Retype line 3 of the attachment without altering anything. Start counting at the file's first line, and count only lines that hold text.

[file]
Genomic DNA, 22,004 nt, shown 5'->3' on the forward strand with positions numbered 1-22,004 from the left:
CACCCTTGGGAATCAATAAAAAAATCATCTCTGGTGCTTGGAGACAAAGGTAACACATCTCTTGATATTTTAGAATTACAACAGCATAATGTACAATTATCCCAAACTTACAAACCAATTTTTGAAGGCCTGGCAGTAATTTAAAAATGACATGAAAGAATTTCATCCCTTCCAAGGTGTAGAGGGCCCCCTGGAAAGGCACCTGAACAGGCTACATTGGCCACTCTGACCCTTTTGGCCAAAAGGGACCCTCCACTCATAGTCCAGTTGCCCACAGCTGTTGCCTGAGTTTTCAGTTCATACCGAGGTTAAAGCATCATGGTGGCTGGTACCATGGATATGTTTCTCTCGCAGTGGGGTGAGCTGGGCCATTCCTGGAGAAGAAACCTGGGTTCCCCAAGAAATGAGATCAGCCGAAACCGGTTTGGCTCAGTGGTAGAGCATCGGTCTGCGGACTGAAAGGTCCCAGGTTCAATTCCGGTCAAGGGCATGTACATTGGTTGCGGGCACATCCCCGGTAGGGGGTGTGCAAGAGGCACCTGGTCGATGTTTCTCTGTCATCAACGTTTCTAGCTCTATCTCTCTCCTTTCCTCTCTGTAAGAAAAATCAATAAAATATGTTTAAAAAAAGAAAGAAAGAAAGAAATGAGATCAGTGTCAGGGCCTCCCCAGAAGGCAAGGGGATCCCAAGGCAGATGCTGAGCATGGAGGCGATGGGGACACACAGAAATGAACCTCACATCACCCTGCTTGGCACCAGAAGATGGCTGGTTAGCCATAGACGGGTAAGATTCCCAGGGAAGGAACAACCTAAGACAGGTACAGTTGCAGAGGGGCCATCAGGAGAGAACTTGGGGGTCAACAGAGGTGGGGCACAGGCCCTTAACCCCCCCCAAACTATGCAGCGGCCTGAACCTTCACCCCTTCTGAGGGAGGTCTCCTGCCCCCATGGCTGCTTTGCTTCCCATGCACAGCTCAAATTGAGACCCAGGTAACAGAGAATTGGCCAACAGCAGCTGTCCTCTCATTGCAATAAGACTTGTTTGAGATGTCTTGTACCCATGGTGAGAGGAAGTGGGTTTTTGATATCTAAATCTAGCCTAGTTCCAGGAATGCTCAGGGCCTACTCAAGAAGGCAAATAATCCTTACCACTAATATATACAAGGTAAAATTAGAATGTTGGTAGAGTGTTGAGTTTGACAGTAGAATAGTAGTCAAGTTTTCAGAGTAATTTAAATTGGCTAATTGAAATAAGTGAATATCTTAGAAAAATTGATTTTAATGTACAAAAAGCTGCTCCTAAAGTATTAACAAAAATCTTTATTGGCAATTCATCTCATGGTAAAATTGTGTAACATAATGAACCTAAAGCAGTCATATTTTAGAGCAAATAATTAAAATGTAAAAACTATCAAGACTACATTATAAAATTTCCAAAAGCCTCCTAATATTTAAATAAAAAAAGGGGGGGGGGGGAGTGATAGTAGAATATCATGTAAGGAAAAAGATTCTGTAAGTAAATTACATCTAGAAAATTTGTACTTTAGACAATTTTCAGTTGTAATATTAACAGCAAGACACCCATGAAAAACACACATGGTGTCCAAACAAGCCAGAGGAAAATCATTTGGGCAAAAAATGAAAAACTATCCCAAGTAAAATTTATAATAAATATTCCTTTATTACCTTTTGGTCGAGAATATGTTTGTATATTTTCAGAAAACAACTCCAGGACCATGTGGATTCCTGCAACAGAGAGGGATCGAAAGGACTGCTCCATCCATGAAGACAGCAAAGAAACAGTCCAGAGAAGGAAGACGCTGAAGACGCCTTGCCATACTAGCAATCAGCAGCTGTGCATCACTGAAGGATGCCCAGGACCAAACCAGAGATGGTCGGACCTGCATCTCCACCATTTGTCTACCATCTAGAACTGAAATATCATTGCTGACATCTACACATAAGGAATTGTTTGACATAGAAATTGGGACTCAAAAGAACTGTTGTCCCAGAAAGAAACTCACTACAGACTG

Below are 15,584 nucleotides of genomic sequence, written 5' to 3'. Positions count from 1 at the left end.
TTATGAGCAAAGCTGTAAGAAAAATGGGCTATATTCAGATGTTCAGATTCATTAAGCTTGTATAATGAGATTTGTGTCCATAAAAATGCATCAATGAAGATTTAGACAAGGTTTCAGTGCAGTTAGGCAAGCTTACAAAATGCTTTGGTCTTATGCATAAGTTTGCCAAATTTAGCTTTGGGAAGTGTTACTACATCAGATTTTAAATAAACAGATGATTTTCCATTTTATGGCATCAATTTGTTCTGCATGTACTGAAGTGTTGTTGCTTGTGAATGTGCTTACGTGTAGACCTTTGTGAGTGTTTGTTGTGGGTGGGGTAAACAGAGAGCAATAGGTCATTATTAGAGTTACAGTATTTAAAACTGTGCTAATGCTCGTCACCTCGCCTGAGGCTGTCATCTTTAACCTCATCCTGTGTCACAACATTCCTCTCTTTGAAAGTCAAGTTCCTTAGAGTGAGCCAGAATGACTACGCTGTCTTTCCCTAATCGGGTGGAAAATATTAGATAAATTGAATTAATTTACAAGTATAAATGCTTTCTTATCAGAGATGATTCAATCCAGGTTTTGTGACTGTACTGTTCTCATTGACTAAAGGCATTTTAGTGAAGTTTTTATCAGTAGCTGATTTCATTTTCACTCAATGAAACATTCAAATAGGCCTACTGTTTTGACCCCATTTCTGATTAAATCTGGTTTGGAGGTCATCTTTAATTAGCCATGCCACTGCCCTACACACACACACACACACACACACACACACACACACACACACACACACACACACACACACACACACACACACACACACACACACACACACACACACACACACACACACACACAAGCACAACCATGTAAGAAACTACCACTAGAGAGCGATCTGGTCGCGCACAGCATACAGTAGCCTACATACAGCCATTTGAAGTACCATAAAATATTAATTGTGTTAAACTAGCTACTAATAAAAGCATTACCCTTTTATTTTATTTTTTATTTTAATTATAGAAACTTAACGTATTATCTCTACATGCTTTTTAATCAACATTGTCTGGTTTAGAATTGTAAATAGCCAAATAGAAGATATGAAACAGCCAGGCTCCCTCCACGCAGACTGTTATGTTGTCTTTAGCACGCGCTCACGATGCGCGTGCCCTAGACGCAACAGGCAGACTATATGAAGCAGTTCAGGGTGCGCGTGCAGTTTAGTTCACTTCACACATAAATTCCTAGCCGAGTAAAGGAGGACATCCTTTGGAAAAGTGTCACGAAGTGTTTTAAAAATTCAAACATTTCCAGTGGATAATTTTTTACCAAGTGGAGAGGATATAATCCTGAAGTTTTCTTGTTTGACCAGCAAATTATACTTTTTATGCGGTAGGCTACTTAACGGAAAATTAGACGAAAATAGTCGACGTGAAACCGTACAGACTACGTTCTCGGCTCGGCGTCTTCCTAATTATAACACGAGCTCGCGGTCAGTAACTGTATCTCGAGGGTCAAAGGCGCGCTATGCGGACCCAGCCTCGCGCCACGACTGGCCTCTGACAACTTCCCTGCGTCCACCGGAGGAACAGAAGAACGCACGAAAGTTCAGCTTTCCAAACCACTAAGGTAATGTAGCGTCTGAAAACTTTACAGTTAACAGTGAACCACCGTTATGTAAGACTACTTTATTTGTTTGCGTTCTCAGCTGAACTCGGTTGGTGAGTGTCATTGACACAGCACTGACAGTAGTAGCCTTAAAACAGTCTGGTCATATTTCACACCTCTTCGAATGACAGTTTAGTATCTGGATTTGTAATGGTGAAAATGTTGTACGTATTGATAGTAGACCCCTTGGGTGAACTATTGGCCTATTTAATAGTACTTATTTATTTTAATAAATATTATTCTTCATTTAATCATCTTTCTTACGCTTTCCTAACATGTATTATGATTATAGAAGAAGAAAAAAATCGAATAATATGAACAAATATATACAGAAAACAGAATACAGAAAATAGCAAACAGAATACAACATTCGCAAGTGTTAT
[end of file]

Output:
Below are 15,584 nucleotides of genomic sequence, written 5' to 3'. Positions count from 1 at the left end.